Sony has long been the master of miniaturisation, helping Apple to make its first sub-notebook computer twenty years ago, the PowerBook 100 in 1991.
Sony VAIO Z Series
Now Apple is the industry leader in quality notebook design, but Sony is still using its expertise to try to out-shrink the doyen of consumer electronics.
Let’s look at the numbers first, using the respective manufacturers’ specifications of 13in models.
Apple: 17mm maximum thickness, down to a 3mm minimum. Sony: a level 16.65mm.
Apple: 1.32kg weight. Sony: 1.18kg.
So Apple wins the first round, as it has reduced overall average thickness. And loses the second by 140g, quite probably because Sony has alighted upon expensive dark carbon-fibre for the Z Series chassis.
While the Sony Z Series takes Intel’s latest silicon, the second-generation of Core i5 and i7 processors, a similarly revised MacBook Air is reportedly waiting in the wings for Apple’s major OS revision next month.
The Sony VAIO Z is reliant on weaker Intel built-in graphics; but the Sony also has a major card up its sleeve. It can use an external graphics card, supplied as standard in a special outboard docking station.
The Power Media Dock (PMD) is a break-out box around the size of an external optical drive. Which is exactly what is is, in fact – a DVD±RW drive or, to order, a Blu-ray reader or even BD writer.
This box also sports VGA and HDMI outputs, fueled by an AMD Radeon HD 6650M mobile-spec graphics card, with its own gigabyte of DDR3 memory.
The PMD also adds gigabit ethernet and three USB ports, one of those USB 3.0.
Sony (very) quietly adopts Thunderbolt
To enable the connection between laptop and dock, Sony has employed the latest high-speed Thunderbolt I/O technology from Intel and Apple. And amusingly, seems to be refusing to acknowledge either company in the VAIO product’s marketing and its own press releases.
Instead, Sony merely refers to the Thunderbolt I/O tech that connects VAIO to PMD as ‘the architecture codenamed ‘Light Peak”’.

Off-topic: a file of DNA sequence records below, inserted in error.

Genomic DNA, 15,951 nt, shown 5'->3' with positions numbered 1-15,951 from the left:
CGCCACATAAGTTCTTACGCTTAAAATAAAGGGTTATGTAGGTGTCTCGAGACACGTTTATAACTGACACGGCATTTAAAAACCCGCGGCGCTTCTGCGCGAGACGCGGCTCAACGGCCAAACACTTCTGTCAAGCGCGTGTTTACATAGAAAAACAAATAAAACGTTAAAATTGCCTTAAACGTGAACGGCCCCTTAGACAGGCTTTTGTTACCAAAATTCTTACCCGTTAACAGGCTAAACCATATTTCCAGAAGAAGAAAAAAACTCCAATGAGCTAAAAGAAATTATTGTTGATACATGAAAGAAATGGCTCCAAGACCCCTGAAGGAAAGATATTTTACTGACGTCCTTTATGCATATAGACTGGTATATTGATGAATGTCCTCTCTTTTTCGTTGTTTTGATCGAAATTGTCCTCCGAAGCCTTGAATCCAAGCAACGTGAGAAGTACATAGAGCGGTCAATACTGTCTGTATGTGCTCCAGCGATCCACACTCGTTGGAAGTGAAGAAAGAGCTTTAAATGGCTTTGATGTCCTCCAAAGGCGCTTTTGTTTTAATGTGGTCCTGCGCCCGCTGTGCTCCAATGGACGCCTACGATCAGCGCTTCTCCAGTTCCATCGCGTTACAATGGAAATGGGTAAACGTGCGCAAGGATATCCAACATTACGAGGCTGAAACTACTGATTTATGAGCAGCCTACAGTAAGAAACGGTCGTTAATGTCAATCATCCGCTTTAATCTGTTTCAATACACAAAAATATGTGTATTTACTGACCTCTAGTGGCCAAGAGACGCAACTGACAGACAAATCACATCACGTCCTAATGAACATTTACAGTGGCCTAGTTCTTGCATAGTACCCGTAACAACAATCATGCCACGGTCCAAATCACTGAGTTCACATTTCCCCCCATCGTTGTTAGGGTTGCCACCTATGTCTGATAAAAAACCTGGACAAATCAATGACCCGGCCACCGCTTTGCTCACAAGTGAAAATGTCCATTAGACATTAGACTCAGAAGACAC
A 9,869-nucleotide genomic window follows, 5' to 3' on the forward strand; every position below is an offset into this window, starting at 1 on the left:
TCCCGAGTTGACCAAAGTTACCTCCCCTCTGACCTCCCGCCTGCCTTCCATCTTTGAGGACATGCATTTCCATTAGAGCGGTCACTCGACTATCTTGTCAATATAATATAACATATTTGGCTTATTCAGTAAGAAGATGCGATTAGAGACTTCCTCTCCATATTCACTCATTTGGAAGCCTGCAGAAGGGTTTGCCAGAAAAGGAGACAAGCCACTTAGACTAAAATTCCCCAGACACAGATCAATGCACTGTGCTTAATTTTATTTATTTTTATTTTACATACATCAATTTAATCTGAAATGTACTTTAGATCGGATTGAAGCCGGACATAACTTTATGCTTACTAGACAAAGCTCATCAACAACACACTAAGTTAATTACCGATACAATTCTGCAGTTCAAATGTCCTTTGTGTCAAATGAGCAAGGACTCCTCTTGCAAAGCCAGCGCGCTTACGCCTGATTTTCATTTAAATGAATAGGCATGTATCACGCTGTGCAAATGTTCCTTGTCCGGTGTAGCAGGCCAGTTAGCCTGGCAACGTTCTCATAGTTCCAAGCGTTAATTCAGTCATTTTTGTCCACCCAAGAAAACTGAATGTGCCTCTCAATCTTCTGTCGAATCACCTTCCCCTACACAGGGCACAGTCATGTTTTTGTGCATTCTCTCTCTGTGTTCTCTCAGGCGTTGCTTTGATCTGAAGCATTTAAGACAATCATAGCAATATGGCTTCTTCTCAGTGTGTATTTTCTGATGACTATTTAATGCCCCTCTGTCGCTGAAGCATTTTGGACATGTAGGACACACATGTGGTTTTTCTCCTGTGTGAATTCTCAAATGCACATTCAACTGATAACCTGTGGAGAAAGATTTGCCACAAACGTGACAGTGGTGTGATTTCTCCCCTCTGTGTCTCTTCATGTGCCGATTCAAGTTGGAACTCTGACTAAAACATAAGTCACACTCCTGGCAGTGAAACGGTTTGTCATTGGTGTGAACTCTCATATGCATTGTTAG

Which is factually correct, if slyly disingenuous. Or maybe there’s a legal spate around the use of the Thunderbolt trademark without the preferred Mini DisplayPort connector: Sony has elected instead to pipe all that blindingly quick I/O through a regular-looking USB Type A port.
One thing we’re sure of, it’s not an optical conduit in use right now, despite Sony’s press release which states that the expansion module links with the VAIO Z via an optical cable.
We’re awaiting an update from Sony UK’s VAIO product manager on the absence of Thunderbolt labelling for the VAIO Z.
UPDATE: It has been confirmed by Sony's VAIO PR Manager Jessica Simpson that it is using an optical version of the I/O interface between VAIO Z Series and Power Media Dock:
'The Power Media Dock links to the VAIO Z via a high speed optical cable. This proprietary data connection was created in collaboration with Intel and is based on Light Peak. Originally, the codename Light Peak was designed to be used with an optical cable (hence the branding "light" in "Light Peak"). They then added conventional copper cable compatibility in the version of the technology Apple uses, which is branded Thunderbolt.'
Other Apple touches can be found in the buttonless trackpad, that can be used to click in the corners for left/right input; and the VAIO’s optional backlit keyboard, now ironically stripped from the MacBook Air but still found on the Pro-labelled MacBooks.
Sony claims seven hours’ battery life for the VAIO Z, which can be doubled through the simple addition of a strap-on ‘sheet battery’ that covers the entire base.
Storage is courtesy of SSDs, either 128GB or 256GB à la Air, with an option up to ‘gen3’ 512GB for an additional £1170...
Memory is 4GB as standard, or 8GB to order. It’s not clear if the RAM is user-upgradeable, or if it must be configured with the required memory when purchased.
The display is refreshingly anti-glare, 1600 x 900 pixels as standard, or 1920 x 1080 to order. For a 13in panel, the latter would equate to a very finely resolved display, albeit with tiny screen fonts and icons until you change the scaling.
Processor options are Intel Core i5-2410M running at 2.3GHz, Core i5-2540M at 2.6GHz or Core i7-2620M at 2.7GHz. We’re looking forward to testing the VAIO Z, and will be checking its thermal management when using such a powerful chip in a small, composite-bodied notebook.
If you have to ask...
Prices start at £1434 for an absolute bare-bones 2.3GHz Sony VAIO Z with no PMD box, nor mobile broadband or backlit keyboard.
Currently the only complete package listed by Sony UK costs £2699. This includes Windows 7 Professional, Core i7 processor, DVD-based PMD, 8GB RAM and 256GB SSD.
At those prices, Sony must be expecting these business-skewed portables to be bought as tax-deductible computers for company directors, rather than ultraportable computing for the masses.
Sony UK expects the Sony VAIO Z Series to arrive in this country in late July 2011.